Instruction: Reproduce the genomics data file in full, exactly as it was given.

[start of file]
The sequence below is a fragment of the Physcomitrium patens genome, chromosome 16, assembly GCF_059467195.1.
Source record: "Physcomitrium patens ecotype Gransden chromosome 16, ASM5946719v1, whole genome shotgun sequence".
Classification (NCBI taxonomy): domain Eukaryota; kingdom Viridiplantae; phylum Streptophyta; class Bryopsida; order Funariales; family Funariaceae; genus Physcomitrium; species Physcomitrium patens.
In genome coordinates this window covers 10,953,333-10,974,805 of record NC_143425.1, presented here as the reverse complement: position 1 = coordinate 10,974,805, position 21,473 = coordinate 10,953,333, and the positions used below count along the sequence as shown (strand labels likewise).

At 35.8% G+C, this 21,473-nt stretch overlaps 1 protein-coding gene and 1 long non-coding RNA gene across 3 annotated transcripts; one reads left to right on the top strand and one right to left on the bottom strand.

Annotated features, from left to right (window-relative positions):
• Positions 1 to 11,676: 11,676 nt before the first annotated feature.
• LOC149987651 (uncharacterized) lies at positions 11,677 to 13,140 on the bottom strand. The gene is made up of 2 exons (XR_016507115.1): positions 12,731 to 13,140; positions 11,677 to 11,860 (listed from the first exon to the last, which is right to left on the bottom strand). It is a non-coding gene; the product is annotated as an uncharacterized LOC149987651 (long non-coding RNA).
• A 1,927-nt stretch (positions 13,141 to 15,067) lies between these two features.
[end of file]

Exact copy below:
The sequence below is a fragment of the Physcomitrium patens genome, chromosome 16, assembly GCF_059467195.1.
Source record: "Physcomitrium patens ecotype Gransden chromosome 16, ASM5946719v1, whole genome shotgun sequence".
Classification (NCBI taxonomy): domain Eukaryota; kingdom Viridiplantae; phylum Streptophyta; class Bryopsida; order Funariales; family Funariaceae; genus Physcomitrium; species Physcomitrium patens.
In genome coordinates this window covers 10,953,333-10,974,805 of record NC_143425.1, presented here as the reverse complement: position 1 = coordinate 10,974,805, position 21,473 = coordinate 10,953,333, and the positions used below count along the sequence as shown (strand labels likewise).

At 35.8% G+C, this 21,473-nt stretch overlaps 1 protein-coding gene and 1 long non-coding RNA gene across 3 annotated transcripts; one reads left to right on the top strand and one right to left on the bottom strand.

Annotated features, from left to right (window-relative positions):
• Positions 1 to 11,676: 11,676 nt before the first annotated feature.
• LOC149987651 (uncharacterized) lies at positions 11,677 to 13,140 on the bottom strand. The gene is made up of 2 exons (XR_016507115.1): positions 12,731 to 13,140; positions 11,677 to 11,860 (listed from the first exon to the last, which is right to left on the bottom strand). It is a non-coding gene; the product is annotated as an uncharacterized LOC149987651 (long non-coding RNA).
• A 1,927-nt stretch (positions 13,141 to 15,067) lies between these two features.